What is the difference between United Nations and League of Nations?

The United Nations Organization is the largest intergovernmental organization to promote co-operation between countries and maintain peace. It was formed after the Second World War, which happened due to the inefficiency of another organization. This predecessor of the UN was the League of Nations.

The League of Nations was formed after the conclusion of the First World War. The horrific effects of the war had shocked many people across the world. An anti-war sentiment acquired strength among both people and statesmen alike.

It was in these circumstances that the erstwhile American President Woodrow Wilson put forward the idea of an organization of countries at the Paris Peace Conference, which ended the First World War. The goal of the organization was to foster co-operation between different countries; more importantly, to avoid another war by maintaining international peace.

On 28 June 1919, 44 countries signed the charter of the League of Nations. The official formation was on 10 January 1920. Its headquarters were first in London and then were shifted to Geneva in Switzerland. Finding solutions to the disputes between nations through discussion and promoting disarmament were among the important goals of the League of Nations. The first General Assembly was held on 15 November 1920 at Geneva. The first Secretary-General of the organization was Sir James Eric Drummond.

The organization was composed of three major constitutional wings; General Assembly, Executive Council, and Secretariat. Permanent Court of International Justice and International Labor Organization were also the auxiliaries of the League of Nations.

Even though it was formed to achieve a great goal, the League of Nations was a failure in many aspects. In fact, it saw a setback even in its incipient days.

America, though it was one of the founding nations of the organization, didn’t join the League of Nations. Following the path of the USA, some other nations also avoided joining the organization. Several nations were also unreceptive to the suggestion of reducing their weaponry. Countries like France and Germany completely rejected the idea, citing security reasons. Many major powers later withdrew from the organization.

Contrary to the goals of the League of Nations, many countries rushed to increase their weaponry. The organization was unable to do anything to prevent it. Meanwhile, countries had also started to form military alliances as well. The 1930s saw a lot of military campaigns, eventually leading to another great war. With the beginning of the Second World War, the League of Nations lost its relevance and its failure became absolute. Later, the UN replaced it and the organization was officially dissolved on 20 April 1946. Many LN auxiliaries were inherited by the UN.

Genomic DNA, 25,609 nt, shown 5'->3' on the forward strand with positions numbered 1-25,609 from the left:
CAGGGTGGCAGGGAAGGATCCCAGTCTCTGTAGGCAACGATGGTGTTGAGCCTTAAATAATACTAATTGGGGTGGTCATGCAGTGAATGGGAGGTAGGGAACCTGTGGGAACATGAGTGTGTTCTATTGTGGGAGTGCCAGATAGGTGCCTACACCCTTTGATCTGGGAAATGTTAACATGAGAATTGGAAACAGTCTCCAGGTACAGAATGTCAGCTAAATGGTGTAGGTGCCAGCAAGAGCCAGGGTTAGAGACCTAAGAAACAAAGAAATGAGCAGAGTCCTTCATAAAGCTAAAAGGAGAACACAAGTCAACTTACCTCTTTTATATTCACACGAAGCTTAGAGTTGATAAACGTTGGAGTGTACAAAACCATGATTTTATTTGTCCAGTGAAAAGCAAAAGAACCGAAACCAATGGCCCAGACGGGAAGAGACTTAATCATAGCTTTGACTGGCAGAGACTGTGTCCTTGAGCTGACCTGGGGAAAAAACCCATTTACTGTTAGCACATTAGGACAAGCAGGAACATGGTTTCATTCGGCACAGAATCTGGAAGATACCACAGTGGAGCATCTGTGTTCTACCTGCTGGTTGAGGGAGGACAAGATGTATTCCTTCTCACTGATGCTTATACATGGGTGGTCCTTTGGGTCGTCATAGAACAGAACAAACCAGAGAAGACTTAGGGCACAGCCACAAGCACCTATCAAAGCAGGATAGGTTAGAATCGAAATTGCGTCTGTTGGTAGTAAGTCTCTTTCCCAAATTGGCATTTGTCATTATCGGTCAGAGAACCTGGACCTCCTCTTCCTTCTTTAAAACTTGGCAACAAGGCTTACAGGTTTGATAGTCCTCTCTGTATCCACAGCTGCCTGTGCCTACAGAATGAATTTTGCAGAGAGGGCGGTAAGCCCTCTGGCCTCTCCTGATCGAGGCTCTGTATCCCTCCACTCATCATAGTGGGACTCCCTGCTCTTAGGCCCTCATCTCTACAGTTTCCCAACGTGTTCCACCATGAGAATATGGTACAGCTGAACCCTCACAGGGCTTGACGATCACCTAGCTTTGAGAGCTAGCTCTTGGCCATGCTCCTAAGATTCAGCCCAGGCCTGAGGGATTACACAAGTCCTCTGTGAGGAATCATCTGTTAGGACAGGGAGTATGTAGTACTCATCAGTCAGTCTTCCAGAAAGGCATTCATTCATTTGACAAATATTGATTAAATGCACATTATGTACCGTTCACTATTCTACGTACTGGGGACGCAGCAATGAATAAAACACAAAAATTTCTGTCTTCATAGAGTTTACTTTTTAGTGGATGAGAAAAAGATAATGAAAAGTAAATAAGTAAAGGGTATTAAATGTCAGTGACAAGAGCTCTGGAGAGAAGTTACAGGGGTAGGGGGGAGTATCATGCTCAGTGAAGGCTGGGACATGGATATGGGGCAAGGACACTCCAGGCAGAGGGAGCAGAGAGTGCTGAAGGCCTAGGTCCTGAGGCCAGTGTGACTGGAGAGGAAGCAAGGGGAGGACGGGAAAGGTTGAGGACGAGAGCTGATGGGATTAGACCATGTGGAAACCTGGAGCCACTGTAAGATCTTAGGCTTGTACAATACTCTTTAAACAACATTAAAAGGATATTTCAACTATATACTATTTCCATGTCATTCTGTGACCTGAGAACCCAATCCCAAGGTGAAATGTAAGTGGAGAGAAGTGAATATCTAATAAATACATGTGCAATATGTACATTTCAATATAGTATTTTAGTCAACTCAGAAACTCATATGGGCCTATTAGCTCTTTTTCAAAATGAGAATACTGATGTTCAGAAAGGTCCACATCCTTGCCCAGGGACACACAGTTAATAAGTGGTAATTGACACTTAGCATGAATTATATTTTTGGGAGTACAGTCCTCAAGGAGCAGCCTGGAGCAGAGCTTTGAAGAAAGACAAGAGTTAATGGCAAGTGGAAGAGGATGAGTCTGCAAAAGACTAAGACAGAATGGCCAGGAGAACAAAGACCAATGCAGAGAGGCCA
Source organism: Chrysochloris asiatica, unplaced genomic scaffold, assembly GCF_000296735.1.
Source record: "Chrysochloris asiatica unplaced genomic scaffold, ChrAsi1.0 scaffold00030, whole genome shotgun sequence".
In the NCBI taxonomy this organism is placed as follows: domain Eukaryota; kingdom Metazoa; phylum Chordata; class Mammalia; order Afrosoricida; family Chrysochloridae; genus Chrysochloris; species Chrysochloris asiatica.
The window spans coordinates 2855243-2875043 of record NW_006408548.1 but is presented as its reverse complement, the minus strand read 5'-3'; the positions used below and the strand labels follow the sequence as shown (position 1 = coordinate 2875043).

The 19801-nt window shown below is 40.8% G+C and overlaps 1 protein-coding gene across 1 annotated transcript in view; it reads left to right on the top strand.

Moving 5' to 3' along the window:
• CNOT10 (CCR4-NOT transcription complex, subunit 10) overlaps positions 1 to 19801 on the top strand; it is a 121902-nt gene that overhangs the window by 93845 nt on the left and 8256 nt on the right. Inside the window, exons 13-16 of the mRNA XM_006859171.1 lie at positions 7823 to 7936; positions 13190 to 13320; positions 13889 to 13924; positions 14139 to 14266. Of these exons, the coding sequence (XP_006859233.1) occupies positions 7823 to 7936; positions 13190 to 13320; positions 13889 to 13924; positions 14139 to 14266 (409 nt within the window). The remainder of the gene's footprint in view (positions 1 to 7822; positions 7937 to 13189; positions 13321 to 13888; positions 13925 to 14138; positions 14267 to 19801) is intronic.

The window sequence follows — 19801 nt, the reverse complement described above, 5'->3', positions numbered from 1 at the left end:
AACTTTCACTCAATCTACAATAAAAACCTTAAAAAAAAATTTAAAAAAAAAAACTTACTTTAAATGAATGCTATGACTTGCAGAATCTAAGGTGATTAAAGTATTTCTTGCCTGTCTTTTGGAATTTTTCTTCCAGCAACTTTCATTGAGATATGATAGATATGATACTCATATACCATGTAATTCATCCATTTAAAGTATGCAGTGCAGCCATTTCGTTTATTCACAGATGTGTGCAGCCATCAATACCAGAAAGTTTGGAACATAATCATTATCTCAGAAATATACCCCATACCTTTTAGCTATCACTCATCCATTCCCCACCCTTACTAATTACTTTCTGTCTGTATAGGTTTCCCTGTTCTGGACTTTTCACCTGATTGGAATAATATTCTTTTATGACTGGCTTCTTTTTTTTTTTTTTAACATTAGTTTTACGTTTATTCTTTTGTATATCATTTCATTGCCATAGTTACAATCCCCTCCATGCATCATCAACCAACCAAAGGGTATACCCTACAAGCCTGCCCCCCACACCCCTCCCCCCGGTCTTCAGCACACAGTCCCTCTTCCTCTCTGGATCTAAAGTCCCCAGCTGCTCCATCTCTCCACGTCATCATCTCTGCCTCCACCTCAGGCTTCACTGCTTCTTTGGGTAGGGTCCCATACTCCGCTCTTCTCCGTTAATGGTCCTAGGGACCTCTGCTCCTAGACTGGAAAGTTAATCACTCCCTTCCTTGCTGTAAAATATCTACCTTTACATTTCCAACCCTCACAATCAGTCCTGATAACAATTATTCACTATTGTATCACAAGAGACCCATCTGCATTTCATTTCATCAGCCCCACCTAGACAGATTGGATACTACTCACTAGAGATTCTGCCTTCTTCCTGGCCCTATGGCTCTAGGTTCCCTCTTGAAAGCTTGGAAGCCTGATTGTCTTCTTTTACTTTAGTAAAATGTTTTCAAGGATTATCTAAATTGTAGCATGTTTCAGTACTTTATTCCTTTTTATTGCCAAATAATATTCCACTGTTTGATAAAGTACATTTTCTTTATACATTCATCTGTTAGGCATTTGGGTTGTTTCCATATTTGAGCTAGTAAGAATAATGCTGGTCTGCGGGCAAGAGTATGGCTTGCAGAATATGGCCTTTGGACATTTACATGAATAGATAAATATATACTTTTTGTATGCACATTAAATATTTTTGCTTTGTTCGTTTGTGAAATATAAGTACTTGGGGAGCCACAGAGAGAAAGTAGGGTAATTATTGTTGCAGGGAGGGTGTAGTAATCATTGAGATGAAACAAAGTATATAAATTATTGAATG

For those interested in politics and history, the League of Nations and the eventual journey to the United Nations is a subject of interest. There have been several books written about both organizations, with some examples reviewed below:

Where to Buy
The League of Nations
United Nations: A History by Stanley Meisler  
The Guardians: The League of Nations and the Crisis of Empire by Susan Pedersen


The League of Nations: The Controversial History of the Failed Organization that Preceded the United Nations by Charles River

This is a brief work that covers the history of the organization known as the League of Nations. While it might be quite short, it touches upon all the important points and gives the reader a quick overview. Along with talking about the formation of the League, the work also notes the major failures and successes it went through before its demise.

United Nations: A History by Stanley Meisler  

Here is a work that gives us the history and background of the United Nations for the layperson who isn’t very well-versed in academic language. The narrative starts with the creation of the UN in 1945 and examines the crises that followed.

The history here is also up to date, as the author touches upon the power struggles the organization has gone through in the past decade or so. It’s a riveting read as well an impartial one, so those interested in politics will find this a suitable addition to their library. There’s no glossing over structural weaknesses, so we can be sure of getting an unbiased approach.

The Guardians: The League of Nations and the Crisis of Empire by Susan Pedersen

This work talks about how the Paris Peace Conference and the League of Nations have played a part in the shaping of the modern world as we know it today. It traces the system behind this organization from its creation to its final end, while also examining its workings in international diplomacy.

According to the reviews, this book will be a good investment for a non-academic person who still wants to understand such organizations and the role they played in the history of the world. It’s quite informative and well-organized without compromising the ease of the language.

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